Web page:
Tag Archives: conservation treatments

Preserving Our Cultural Heritage Conference, Part 3- Tour and Workshop

And without further adieu, the final chapter in my report from the Preserving Our Cultural Heritage conference at IU: the tour and the workshop.

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On Saturday afternoon, I attended a behind-the-scenes tour of the Lilly Library, rare books, manuscripts, and special collections library of the Indiana University Libraries. This tour was given by Erika Dowell, a public services librarian at the Lilly Library.

I won’t dwell on every aspect of the tour or how they do things at the Lilly, but I jotted down some things I found interesting. Until looking at them again, I had forgotten most of it — that’s why we take notes! — but it seems that most of my interest had to do with the reading room.

The Lilly’s collections “are available to all with a research need for them” (see the Lilly’s use policies). To use materials in the reading room, you have to register (they photocopy your ID – good idea!), and you get “buzzed in” to the reading room when your requested materials are ready for you. They don’t require gloves except for photos or metal objects but obviously you should have clean hands — Ms. Dowell said they often wish they had a hand wash station available (another good idea – ah, facilities planning!).

I noticed that there was at least one security camera in the reading room. I have not seen that before in any library where I’ve worked; then again, I’ve worked mostly in public libraries. Some might say it could be considered a “privacy violation,” but I can’t blame them when they’ve got things like a copy of the Gutenberg Bible!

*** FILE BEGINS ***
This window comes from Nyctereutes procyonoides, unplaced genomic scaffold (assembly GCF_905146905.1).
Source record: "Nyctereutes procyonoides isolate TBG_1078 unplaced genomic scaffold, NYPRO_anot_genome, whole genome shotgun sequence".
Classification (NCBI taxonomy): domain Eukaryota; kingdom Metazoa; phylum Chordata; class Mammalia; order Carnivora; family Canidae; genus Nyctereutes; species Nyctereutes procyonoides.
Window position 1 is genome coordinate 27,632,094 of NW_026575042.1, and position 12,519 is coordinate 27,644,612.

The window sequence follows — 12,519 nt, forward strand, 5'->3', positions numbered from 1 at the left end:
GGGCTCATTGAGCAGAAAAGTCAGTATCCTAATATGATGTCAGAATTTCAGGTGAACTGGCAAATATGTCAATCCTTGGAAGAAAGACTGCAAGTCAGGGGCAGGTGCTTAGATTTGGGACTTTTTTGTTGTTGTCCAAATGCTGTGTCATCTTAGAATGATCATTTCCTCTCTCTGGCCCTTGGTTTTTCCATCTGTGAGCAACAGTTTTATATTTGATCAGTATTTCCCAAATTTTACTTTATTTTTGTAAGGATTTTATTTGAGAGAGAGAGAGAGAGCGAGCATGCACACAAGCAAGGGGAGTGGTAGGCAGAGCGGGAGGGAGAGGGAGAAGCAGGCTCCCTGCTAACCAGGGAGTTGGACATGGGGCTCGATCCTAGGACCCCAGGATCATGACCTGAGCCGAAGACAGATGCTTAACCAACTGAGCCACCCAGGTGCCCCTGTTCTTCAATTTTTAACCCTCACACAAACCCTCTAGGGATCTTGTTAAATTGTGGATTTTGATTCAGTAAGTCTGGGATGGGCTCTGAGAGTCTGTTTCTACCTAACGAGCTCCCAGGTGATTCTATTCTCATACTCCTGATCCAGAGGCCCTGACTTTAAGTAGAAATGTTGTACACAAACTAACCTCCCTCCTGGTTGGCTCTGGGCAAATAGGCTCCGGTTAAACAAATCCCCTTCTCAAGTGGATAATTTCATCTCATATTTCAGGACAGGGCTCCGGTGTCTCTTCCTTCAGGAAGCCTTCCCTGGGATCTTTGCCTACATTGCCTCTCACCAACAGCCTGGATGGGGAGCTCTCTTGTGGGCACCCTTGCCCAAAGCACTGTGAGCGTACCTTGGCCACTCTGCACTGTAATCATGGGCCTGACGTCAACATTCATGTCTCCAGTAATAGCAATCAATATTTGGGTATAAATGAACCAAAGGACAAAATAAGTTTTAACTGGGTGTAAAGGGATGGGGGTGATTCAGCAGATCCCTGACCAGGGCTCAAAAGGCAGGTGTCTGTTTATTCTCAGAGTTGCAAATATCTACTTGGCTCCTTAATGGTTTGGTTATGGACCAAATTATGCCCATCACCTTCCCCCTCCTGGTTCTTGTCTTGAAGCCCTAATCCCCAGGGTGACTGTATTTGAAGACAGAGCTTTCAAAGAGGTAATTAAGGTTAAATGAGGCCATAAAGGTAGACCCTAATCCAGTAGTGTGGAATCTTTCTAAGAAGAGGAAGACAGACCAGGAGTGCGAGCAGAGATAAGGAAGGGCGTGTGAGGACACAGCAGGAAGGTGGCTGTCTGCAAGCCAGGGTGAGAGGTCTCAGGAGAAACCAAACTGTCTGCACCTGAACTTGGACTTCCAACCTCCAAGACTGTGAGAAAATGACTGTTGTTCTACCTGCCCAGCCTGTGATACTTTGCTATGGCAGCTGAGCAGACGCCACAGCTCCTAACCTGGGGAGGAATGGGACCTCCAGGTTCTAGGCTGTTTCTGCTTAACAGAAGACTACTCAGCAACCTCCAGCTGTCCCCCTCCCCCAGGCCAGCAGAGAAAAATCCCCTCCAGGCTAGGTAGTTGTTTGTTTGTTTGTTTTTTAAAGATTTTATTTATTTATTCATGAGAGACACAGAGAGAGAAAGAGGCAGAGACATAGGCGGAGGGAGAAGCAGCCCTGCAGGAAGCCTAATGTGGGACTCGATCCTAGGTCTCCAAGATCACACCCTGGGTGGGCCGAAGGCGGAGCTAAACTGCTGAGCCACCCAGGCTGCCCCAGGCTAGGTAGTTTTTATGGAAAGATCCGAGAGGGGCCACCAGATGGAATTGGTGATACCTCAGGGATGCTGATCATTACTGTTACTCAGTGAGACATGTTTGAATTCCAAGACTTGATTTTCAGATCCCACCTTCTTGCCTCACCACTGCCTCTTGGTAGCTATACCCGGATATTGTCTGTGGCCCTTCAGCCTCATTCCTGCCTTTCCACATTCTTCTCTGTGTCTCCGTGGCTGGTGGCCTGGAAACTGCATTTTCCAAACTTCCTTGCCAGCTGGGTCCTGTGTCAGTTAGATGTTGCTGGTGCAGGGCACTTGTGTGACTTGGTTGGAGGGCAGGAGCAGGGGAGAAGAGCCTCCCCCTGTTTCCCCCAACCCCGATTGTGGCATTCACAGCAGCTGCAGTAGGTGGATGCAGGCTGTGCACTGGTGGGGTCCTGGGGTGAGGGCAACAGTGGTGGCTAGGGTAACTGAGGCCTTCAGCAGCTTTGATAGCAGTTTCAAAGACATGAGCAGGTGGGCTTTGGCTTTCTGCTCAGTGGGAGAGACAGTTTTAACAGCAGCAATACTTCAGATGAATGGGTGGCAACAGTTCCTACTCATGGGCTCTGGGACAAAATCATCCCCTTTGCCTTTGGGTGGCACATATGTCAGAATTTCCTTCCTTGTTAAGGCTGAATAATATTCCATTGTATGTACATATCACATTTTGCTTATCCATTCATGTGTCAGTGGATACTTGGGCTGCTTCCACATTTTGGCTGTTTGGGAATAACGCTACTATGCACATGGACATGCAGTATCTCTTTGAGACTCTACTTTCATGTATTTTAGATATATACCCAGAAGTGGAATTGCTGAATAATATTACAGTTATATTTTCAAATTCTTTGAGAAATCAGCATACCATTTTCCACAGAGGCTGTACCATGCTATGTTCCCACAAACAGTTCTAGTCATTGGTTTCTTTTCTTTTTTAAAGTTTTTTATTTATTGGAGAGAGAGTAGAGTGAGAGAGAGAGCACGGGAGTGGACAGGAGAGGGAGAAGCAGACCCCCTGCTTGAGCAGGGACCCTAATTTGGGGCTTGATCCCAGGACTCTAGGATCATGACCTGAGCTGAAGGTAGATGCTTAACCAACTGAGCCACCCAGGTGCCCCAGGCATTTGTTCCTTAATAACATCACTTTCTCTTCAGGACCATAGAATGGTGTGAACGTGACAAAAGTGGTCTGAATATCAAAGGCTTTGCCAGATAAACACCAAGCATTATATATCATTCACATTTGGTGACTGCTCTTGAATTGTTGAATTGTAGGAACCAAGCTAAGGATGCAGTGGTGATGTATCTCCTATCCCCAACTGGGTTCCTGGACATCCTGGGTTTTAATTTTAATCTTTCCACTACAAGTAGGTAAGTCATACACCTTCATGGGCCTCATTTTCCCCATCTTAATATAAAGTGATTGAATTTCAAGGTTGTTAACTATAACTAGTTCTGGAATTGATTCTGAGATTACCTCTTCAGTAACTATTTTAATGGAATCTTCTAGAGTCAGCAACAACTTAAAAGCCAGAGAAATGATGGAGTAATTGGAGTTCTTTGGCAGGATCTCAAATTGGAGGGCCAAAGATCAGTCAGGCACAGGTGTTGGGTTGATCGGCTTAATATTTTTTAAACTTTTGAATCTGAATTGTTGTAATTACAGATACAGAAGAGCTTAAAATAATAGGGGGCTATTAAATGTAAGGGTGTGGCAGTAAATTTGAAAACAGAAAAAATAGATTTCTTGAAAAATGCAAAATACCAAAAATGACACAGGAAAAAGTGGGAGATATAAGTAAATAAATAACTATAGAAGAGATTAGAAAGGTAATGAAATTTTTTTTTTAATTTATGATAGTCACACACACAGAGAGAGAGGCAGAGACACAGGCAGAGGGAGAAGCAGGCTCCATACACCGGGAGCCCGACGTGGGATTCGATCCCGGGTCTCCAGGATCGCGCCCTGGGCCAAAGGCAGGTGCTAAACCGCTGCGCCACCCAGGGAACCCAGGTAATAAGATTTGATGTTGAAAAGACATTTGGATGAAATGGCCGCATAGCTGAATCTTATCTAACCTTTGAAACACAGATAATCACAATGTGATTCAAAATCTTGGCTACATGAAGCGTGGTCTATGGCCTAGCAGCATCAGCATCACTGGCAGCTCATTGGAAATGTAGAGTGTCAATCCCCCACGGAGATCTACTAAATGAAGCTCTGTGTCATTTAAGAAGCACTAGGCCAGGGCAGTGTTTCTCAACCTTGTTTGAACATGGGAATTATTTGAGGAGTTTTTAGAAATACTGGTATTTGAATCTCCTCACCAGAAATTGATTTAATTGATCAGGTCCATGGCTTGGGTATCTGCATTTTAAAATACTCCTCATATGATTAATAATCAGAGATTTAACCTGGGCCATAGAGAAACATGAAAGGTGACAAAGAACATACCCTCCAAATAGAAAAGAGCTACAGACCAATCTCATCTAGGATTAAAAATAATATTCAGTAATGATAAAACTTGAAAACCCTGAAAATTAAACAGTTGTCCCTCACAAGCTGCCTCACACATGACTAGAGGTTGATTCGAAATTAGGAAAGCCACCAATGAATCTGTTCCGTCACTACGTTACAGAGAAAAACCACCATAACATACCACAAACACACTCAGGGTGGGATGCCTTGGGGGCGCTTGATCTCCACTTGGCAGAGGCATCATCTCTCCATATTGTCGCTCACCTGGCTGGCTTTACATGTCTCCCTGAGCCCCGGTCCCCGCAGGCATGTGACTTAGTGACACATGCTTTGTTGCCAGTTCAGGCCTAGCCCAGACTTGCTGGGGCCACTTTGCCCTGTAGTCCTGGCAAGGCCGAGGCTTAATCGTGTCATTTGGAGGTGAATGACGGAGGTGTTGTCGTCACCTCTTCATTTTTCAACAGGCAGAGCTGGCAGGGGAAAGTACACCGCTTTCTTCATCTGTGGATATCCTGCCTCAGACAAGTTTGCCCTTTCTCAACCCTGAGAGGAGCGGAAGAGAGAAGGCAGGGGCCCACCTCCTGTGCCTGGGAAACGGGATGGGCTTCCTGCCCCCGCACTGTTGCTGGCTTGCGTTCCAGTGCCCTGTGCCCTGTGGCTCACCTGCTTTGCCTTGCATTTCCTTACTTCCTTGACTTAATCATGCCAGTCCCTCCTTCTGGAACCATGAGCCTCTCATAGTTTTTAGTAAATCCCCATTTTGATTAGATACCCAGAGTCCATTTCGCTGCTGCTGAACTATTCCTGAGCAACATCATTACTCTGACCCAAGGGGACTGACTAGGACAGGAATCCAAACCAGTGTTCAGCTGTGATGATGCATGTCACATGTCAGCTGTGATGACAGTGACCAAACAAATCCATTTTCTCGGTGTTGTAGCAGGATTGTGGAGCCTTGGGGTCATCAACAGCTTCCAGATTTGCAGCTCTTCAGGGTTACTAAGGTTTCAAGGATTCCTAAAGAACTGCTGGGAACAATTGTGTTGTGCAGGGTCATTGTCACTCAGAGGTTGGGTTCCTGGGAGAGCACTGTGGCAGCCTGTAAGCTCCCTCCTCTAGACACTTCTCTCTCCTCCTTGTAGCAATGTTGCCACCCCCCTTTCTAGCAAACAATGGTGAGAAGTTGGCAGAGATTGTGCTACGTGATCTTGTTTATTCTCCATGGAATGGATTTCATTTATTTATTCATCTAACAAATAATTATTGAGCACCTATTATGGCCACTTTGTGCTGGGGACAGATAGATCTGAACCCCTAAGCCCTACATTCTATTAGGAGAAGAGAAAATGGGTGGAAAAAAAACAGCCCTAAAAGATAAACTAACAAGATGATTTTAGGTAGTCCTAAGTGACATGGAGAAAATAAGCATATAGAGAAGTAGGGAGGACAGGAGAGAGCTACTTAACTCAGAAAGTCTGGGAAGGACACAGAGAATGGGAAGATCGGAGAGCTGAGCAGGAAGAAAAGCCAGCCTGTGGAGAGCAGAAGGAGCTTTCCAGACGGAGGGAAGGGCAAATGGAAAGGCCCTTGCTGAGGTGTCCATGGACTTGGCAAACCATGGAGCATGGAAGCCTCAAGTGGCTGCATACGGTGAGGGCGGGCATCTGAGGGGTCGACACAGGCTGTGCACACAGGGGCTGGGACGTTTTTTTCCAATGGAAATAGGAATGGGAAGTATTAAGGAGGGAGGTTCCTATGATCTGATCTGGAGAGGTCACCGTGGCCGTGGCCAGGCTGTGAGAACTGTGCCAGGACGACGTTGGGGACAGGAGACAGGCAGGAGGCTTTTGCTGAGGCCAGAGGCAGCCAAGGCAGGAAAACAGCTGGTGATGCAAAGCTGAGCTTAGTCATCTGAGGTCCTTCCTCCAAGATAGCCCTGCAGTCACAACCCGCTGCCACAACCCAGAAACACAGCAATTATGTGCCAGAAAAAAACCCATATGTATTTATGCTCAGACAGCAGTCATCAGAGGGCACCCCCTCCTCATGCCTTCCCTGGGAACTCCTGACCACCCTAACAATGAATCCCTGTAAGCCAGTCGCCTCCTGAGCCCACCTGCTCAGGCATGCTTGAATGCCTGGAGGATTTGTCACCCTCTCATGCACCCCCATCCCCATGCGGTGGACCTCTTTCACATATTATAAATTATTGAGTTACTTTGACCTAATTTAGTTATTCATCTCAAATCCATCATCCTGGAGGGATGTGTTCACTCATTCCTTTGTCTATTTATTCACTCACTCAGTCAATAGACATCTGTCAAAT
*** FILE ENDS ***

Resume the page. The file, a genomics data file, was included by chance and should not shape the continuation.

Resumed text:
There were a lot of manual card catalogs around, too. In the reading room were over 100 drawers of cards comprising an item-level index of their manuscript collections. Ms. Dowell said these card files are not kept current anymore, but they definitely come in handy. (We have similar card files at the Dayton library – though not nearly as extensive because our collections are not as extensive! – but again, they are not kept up, but do come in handy at times.)

Ms. Dowell also pointed out another card file in one of the staff-only areas; it was a project of some sort that was begun a long time ago but never finished (because card files were “out” once the digital age hit), yet they still keep it because someone worked really hard on that – and again, it could still be useful – it was just never finished or kept current. (This was another one of those “I’m glad it’s not just me” moments!)

I enjoyed the tour very much, and I was extremely impressed and in awe of the collections – their content, their quantity, their significance…just rows and rows of amazing stuff.

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By far the highlight of my trip to Bloomington, though, was the Paper Conservation Workshop with Doug Sanders, paper conservator at the E. Lingle Craig Preservation Laboratory. I had heard of the Craig Lab prior to this conference because I refer to their online preservation how-to manual often. (Seriously, their manual is awesome: very detailed step-by-step instructions with tons of photos.) The conservation workshop was actually the deciding factor in my attending this conference. I thought it looked interesting anyway, but when I saw this workshop on the agenda, I had to sign up!

Mr. Sanders had a 3-page handout ready for us when we arrived. The handout briefly described each of the several treatments he would be demonstrating (more on that later) and had space for notes in between: it’s like they knew I was coming! I scribbled all over just about every inch of those 3 pages, plus wrote some notes on a fourth sheet of my own paper… (What? I’m verbose; don’t act like you hadn’t noticed.)

Mr. Sanders did not demonstrate any procedures on books or bound materials. As the paper conservator, he handles unbound and loose paper materials: manuscripts, maps, photos, etc. Here’s a great article about Mr. Sanders and his work. (Check out the other members of the preservation staff – there are nine people who work in the Craig Lab! How wonderful!)

The treatments Mr. Sanders demonstrated for us were:

  • Surface cleaning: to remove surface dirt and accretions from the paper.
  • Washing: to reduce acidity and discoloration, remove stains, deodorize.